Thursday, October 20, 2005

have scooter, will travel

There are milestones in our lives. The first steps, the first words, the first day of school, things like that. Then there are defining moments in our lives, like the first kiss, the first time we fell victims to peer pressure, all that stuff. I don't know into which category owning a scooter in Taiwan falls, but it is flipping awesome. Understand that there are more scooters per capita in Taiwan than anywhere in the world, so scooters rule the roads here. Scooters get to drive anywhere, on any side of the road, run red lights, pass cars on the right or left, and the police do nothing! The only laws that seem to apply to scooters are those of physics and those of evolution. The first three days I had my scooter, I was scared as hell. Any road I turned onto was frought with peril. From a bike to a scooter, things speed up tremendously. I had thoughts that maybe I would not be able to adjust to the scooter, that I was stuck on a bike, which would severely limit my ability to travel. After the third day, I found myself doing better. Somewhow I had learned to relax a bit. I liken it to those 3-D pictures, where you have to focus without focussing on any particular point. You have to take in the whole scene in front, beside and behind you, and trust that your reactions are quick enough. That is me on a scooter. It's so fun. I think it is more of a defining moment, at least for my time in Taiwan.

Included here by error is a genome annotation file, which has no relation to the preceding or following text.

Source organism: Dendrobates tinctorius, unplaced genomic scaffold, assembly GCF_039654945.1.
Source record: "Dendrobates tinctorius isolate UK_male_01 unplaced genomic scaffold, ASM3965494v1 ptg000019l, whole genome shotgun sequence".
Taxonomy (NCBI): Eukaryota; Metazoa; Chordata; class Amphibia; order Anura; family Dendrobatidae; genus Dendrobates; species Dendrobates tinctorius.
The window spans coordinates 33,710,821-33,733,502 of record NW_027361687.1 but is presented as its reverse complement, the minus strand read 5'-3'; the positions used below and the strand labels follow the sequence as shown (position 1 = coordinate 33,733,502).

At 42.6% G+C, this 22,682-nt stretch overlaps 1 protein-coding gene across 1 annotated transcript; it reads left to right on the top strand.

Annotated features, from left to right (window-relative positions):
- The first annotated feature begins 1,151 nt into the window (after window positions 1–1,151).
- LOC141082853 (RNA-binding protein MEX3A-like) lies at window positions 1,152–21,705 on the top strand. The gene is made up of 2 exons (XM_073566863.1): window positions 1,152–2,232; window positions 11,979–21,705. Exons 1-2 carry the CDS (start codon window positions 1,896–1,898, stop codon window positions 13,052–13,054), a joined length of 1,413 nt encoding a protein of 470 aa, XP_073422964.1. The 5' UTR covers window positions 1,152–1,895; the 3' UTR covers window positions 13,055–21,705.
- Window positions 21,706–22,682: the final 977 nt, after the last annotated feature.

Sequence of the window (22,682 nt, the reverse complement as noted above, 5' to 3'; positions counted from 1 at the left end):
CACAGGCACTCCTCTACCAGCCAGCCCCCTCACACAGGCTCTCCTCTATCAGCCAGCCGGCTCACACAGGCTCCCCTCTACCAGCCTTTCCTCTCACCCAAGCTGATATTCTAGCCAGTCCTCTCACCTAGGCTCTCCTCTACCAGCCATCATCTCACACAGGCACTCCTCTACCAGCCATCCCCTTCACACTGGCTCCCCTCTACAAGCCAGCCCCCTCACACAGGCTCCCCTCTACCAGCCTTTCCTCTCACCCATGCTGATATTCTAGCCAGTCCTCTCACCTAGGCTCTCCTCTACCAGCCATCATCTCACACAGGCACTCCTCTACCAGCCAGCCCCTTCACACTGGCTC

Blogger jagasluce said...

Hey Scooter Man I can't believe it has taken you almost ten years to get on a motorized two wheeler. Well better late then never. Every day must be a rush in Tawain. Long time ago I spent a day in Hong Kong it was a mind rush. So many people. I am enjoying your blog brother.

1:35 PM  
Blogger jagasluce said...


1:37 PM  
Blogger englishteacher said...

I have ridden mopeds and scooters in the U.S., but I've never owned one before. I've only been in Taiwan for two months, which is about the normal time it takes for a foreigner to own one legally, with residency papers and all. I'll try to post a scooter photo soon, thanks for the comment.

7:43 PM  
Anonymous Jane Dough said...

Wow - what an adventure to live in Taiwan - I envy you :)

As a teenager I spent 3 months in rural Japan living with a non-english speaking host family - as I was leaving the village was welcoming a new English teacher from the US. I remember handing him my battered Japanese/English dictionary when he said that he did not speak Japanese, but the school would be providing him with an interpreter.

The look on his face when I told him that I was leaving the next day and he was the person I had spoken English to in 3 months - the interpreters vastly overstated their language skills!!!

Ah well, good times, good times - I am sure it is all different now - but your blog did bring back memories :)

8:18 PM  

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